Despite a science that suggests the design, manufacture, testing and modelling of soccer balls is a fairly precise activity, when it comes to kicking the thing around a pitch it may as well behave like a rapidly deflating balloon.
In truth, there could be many issues that account for the discrepancy between theory and practice, but, for the sake of brevity, I’ll single out what I believe to be the three main issues.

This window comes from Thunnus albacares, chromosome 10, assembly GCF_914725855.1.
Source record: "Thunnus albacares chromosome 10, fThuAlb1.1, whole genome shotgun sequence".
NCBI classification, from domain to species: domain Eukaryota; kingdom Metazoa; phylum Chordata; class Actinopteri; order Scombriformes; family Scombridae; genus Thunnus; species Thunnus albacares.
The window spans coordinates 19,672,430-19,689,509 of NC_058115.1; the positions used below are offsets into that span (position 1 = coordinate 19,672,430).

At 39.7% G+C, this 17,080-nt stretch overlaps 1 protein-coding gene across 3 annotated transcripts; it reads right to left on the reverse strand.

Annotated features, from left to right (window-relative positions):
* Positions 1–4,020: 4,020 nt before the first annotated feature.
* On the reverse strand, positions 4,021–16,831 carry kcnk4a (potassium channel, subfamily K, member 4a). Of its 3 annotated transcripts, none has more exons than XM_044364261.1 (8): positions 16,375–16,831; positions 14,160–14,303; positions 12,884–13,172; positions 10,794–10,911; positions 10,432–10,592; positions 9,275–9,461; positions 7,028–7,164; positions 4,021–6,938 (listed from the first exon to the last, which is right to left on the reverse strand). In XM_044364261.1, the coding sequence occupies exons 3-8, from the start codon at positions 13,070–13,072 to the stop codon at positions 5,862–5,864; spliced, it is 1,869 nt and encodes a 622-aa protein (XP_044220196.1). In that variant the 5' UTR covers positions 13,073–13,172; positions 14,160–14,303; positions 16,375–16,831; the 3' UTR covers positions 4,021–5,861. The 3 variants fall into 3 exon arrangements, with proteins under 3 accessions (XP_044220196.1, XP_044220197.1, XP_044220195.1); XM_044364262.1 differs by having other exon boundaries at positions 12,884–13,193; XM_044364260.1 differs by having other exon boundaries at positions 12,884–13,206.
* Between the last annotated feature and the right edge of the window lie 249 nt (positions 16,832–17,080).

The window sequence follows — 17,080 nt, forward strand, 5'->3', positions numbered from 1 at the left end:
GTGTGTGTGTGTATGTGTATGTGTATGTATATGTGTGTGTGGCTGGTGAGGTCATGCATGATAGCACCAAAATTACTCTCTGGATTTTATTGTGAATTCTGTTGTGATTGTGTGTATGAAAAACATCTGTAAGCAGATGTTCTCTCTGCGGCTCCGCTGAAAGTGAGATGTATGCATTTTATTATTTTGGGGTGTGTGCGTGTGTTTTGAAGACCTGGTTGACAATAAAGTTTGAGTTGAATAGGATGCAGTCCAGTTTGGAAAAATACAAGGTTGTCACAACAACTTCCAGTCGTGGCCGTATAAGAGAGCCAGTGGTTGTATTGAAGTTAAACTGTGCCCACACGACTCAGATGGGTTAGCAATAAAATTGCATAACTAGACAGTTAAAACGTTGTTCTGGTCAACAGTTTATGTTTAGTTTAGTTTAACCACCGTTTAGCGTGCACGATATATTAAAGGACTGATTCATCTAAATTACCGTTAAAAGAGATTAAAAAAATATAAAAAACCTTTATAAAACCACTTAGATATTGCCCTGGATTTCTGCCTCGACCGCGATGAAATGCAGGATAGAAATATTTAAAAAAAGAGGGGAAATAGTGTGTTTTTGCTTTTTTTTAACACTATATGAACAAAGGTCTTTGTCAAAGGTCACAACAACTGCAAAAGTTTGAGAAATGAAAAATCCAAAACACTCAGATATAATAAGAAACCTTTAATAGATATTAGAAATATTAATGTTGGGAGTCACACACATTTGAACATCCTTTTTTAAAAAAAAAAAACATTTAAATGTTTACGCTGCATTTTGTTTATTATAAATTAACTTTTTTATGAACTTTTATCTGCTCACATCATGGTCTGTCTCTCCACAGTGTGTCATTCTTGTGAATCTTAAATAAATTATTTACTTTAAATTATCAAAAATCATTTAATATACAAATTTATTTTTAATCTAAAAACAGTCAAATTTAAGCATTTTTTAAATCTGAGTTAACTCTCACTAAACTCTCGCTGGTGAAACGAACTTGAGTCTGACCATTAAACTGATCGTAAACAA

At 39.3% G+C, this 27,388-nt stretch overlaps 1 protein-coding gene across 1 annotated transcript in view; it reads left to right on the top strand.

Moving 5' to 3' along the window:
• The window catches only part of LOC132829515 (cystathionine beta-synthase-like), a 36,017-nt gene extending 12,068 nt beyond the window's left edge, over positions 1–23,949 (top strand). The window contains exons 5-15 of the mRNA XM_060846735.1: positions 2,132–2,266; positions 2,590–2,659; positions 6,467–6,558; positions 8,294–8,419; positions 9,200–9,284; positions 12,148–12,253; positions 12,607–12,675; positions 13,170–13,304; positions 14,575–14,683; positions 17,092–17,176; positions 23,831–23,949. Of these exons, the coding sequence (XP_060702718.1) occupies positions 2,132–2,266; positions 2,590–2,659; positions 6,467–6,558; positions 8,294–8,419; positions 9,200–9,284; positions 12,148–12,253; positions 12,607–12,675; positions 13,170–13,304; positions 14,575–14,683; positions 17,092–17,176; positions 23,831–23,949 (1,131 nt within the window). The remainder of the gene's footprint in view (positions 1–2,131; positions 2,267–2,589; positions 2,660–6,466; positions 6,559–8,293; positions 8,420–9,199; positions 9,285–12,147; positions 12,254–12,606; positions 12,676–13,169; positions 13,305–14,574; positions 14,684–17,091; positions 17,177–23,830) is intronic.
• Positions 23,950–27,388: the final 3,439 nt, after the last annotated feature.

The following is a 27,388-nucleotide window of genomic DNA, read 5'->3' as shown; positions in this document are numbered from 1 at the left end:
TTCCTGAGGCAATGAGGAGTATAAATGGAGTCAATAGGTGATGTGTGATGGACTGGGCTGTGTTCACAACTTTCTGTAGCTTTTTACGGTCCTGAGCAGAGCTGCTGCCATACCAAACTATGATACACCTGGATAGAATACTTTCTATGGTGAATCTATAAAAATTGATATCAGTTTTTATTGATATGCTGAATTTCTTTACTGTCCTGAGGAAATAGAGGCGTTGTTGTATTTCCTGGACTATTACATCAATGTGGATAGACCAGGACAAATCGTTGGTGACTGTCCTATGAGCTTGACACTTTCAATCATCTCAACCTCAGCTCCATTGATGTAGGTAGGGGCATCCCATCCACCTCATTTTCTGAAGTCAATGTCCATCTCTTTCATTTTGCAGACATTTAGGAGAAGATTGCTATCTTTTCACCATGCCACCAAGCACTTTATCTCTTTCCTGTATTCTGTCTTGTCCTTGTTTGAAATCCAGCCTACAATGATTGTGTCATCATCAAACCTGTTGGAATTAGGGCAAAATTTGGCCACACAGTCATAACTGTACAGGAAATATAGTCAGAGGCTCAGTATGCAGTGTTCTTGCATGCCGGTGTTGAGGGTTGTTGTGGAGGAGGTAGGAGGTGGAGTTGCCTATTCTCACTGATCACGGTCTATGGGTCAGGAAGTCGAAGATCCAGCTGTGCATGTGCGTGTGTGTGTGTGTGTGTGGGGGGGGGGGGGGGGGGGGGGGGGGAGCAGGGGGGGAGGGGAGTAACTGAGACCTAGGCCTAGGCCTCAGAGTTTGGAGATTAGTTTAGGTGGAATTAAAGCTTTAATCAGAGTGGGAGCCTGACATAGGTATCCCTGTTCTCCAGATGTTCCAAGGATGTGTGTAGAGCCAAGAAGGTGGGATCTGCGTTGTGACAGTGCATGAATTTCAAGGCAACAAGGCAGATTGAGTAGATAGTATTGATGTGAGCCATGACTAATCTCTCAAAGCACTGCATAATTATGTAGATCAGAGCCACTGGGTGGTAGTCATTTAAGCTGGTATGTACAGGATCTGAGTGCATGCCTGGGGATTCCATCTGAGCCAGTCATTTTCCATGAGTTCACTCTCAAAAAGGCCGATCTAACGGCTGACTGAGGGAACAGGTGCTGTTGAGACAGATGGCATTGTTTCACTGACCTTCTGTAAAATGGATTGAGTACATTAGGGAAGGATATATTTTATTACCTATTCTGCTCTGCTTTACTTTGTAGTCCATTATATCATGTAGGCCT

Firstly: wind. As stated in my previous post, the soccer ball possesses the highest drag-to-weight ratio of any sports ball, and so its trajectory is going to be significantly deviated by gusts compared with other types of ball. Projectile trajectory analysis is usually capable of making allowances for deviation caused by wind – at least up to a point. Stochastic methods are used to create a range of variations in trajectory path in terms of mean and standard deviations. Good models even include the typical windspeed variation with height above the ground (usually taken as a log10 function, since you asked) and, in the most advanced models, chaos theory may be used to recreate more realistic wind variations over time.